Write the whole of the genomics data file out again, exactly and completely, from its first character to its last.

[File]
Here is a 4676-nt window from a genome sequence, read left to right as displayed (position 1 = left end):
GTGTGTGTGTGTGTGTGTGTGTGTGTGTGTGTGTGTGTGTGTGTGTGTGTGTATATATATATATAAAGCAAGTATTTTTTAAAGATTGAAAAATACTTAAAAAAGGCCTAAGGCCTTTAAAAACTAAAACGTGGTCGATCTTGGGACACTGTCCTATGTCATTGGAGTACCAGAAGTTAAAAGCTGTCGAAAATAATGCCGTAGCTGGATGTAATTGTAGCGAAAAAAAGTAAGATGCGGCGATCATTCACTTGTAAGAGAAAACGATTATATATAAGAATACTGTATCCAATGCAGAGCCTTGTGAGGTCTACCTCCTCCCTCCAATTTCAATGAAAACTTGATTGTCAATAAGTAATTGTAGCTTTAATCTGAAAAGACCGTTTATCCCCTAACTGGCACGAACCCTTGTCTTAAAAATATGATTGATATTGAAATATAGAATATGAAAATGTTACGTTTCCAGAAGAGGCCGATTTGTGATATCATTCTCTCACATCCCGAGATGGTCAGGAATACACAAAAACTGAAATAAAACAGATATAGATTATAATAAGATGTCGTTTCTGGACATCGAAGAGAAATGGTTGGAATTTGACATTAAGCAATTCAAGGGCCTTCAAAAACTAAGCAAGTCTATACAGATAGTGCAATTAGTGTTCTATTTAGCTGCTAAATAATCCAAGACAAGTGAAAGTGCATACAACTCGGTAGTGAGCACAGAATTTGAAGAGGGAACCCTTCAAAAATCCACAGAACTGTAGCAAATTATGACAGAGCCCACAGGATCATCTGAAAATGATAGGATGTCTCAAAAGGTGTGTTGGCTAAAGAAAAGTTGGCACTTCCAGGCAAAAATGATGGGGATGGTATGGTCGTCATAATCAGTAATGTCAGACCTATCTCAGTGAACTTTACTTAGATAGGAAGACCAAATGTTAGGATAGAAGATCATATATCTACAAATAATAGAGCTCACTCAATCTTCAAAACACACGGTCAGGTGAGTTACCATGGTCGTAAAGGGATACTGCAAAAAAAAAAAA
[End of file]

Here is a 4676-nt window from a genome sequence, read left to right as displayed (position 1 = left end):
GTGTGTGTGTGTGTGTGTGTGTGTGTGTGTGTGTGTGTGTGTGTGTGTGTGTATATATATATATAAAGCAAGTATTTTTTAAAGATTGAAAAATACTTAAAAAAGGCCTAAGGCCTTTAAAAACTAAAACGTGGTCGATCTTGGGACACTGTCCTATGTCATTGGAGTACCAGAAGTTAAAAGCTGTCGAAAATAATGCCGTAGCTGGATGTAATTGTAGCGAAAAAAAGTAAGATGCGGCGATCATTCACTTGTAAGAGAAAACGATTATATATAAGAATACTGTATCCAATGCAGAGCCTTGTGAGGTCTACCTCCTCCCTCCAATTTCAATGAAAACTTGATTGTCAATAAGTAATTGTAGCTTTAATCTGAAAAGACCGTTTATCCCCTAACTGGCACGAACCCTTGTCTTAAAAATATGATTGATATTGAAATATAGAATATGAAAATGTTACGTTTCCAGAAGAGGCCGATTTGTGATATCATTCTCTCACATCCCGAGATGGTCAGGAATACACAAAAACTGAAATAAAACAGATATAGATTATAATAAGATGTCGTTTCTGGACATCGAAGAGAAATGGTTGGAATTTGACATTAAGCAATTCAAGGGCCTTCAAAAACTAAGCAAGTCTATACAGATAGTGCAATTAGTGTTCTATTTAGCTGCTAAATAATCCAAGACAAGTGAAAGTGCATACAACTCGGTAGTGAGCACAGAATTTGAAGAGGGAACCCTTCAAAAATCCACAGAACTGTAGCAAATTATGACAGAGCCCACAGGATCATCTGAAAATGATAGGATGTCTCAAAAGGTGTGTTGGCTAAAGAAAAGTTGGCACTTCCAGGCAAAAATGATGGGGATGGTATGGTCGTCATAATCAGTAATGTCAGACCTATCTCAGTGAACTTTACTTAGATAGGAAGACCAAATGTTAGGATAGAAGATCATATATCTACAAATAATAGAGCTCACTCAATCTTCAAAACACACGGTCAGGTGAGTTACCATGGTCGTAAAGGGATACTGCAAAAAAAAAAAA